In 2012, a very unusual item appeared in an auction catalog: a nearly complete skeleton of Tarbosaurus bataar, the eight feet tall, 24-feet long cousin of Tyrannosaurus rex. The expected million dollar sale would solve a lot of financial problems for the skeleton’s owner Eric Prokopi, a Floridian who had turned his life-long passion for hunting fossils into a business selling natural history specimens to museums and celebrity collectors.
There was only one problem, T. bataar was unearthed in the Gobi Desert in Mongolia and Mongolian law forbid the export of its significant paleontological specimens. So how had Prokopi obtained T. bataar and would the skeleton’s sale be blocked by an international group of paleontologists determined to see it returned home to Mongolia?
Based on her New Yorker article on the sale, Paige Williams has expanded the personal story of Prokopi’s fossil obsession into a millennia-long epic detailing the annals of paleontology, the geopolitical history of Mongolia, the uneasy friction between scientists and commercial fossil hunters, international law, and high end, luxury auction houses. From the Late Cretaceous Period when T. bataar walked the earth, to the 13th century when Ghengis Khan’s Mongol Empire stretched from Eastern Asia to Eastern Europe, to the 1800s when fossil hunter Marry Anning discovered history-changing specimens in the cliffs along the English Channel, The Dinosaur Artist covers a lot of territory.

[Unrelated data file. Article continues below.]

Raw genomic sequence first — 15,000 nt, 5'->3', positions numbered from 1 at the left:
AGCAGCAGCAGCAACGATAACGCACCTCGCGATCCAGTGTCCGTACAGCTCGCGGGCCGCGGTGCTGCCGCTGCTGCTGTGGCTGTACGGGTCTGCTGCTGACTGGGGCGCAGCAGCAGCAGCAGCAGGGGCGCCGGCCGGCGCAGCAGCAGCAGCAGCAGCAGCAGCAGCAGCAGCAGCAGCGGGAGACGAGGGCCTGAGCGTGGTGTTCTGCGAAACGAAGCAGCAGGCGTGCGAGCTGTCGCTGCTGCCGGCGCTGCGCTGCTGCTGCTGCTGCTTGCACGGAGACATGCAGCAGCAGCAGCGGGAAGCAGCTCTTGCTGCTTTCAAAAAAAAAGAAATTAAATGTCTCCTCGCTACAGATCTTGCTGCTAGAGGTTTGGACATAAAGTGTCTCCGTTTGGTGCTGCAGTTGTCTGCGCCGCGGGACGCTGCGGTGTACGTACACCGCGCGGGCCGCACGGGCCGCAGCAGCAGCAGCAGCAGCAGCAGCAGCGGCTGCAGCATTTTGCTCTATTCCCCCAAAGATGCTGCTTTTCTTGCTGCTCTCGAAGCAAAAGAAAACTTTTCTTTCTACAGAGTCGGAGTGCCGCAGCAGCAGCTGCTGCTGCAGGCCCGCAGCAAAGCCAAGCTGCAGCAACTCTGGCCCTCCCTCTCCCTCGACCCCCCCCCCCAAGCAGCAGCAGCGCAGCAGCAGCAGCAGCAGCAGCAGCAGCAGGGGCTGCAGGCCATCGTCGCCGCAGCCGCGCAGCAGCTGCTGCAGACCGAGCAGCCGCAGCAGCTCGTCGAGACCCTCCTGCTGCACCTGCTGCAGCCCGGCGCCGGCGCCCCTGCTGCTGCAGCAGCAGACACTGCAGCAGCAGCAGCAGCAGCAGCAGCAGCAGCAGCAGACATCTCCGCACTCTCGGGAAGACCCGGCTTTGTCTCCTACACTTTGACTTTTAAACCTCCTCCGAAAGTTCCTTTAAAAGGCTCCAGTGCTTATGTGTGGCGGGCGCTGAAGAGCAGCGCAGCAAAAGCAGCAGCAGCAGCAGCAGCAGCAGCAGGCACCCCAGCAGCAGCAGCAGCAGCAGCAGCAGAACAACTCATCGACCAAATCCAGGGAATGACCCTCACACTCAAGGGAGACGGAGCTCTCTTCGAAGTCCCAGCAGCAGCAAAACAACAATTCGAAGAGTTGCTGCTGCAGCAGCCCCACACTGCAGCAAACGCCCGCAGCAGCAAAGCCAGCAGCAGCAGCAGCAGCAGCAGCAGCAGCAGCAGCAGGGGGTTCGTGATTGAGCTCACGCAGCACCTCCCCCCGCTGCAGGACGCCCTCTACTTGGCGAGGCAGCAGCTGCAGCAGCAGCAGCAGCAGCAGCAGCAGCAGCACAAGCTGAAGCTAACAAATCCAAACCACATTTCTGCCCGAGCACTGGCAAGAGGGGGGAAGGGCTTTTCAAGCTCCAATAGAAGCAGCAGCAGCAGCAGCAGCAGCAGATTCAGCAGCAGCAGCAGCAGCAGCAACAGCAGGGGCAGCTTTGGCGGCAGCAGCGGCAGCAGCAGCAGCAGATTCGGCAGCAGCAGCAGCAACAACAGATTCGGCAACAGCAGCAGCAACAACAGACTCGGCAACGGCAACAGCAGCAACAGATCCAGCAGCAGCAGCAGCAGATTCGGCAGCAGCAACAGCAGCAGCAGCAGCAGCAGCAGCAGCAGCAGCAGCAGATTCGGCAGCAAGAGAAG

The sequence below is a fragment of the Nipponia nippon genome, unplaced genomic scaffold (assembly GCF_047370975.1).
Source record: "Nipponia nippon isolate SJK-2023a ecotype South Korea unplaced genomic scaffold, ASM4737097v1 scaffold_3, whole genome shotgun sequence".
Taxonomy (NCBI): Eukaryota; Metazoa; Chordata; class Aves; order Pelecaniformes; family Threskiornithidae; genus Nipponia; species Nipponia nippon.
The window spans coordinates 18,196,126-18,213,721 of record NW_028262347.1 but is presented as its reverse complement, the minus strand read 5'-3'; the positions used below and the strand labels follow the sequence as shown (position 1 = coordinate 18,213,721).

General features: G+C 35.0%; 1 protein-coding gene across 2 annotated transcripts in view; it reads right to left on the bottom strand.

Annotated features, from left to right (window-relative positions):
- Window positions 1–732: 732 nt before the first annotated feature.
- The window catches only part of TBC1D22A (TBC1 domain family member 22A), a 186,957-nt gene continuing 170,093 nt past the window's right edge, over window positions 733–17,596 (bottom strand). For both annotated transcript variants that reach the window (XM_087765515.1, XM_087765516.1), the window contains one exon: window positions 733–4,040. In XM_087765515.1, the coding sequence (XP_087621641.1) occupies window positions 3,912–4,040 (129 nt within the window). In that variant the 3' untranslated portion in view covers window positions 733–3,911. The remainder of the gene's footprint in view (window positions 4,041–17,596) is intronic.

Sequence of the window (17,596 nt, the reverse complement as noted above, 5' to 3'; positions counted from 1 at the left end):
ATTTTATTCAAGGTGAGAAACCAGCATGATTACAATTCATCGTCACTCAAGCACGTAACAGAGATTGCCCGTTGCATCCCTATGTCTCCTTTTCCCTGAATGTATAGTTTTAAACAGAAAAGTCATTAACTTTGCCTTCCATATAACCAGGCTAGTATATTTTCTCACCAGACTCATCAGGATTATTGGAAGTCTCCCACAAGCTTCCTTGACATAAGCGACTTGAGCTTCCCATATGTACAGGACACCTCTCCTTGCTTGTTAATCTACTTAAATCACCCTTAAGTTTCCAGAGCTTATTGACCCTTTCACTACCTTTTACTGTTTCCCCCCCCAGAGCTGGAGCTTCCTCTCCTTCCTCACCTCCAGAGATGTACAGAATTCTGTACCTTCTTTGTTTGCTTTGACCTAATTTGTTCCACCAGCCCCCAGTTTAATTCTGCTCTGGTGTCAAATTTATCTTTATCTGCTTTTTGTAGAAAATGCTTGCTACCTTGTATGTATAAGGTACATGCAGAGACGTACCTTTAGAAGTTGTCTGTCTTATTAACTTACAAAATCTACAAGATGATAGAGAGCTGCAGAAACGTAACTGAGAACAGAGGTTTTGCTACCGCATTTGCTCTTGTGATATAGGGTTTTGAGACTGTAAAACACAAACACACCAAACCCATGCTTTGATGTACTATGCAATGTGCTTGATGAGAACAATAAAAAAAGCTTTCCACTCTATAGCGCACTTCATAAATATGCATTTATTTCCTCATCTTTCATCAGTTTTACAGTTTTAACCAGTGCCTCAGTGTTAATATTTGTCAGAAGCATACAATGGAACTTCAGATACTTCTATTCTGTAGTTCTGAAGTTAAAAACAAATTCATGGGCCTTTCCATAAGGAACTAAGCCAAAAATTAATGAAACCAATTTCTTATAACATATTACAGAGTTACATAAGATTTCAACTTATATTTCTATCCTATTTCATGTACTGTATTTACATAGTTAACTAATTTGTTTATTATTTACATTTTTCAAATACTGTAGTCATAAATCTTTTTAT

The amount of detail can be daunting, but Williams centers the book by always remembering to bring it back to the personal story of Eric Prokopi, a man who might have let his obsession with natural history go too far.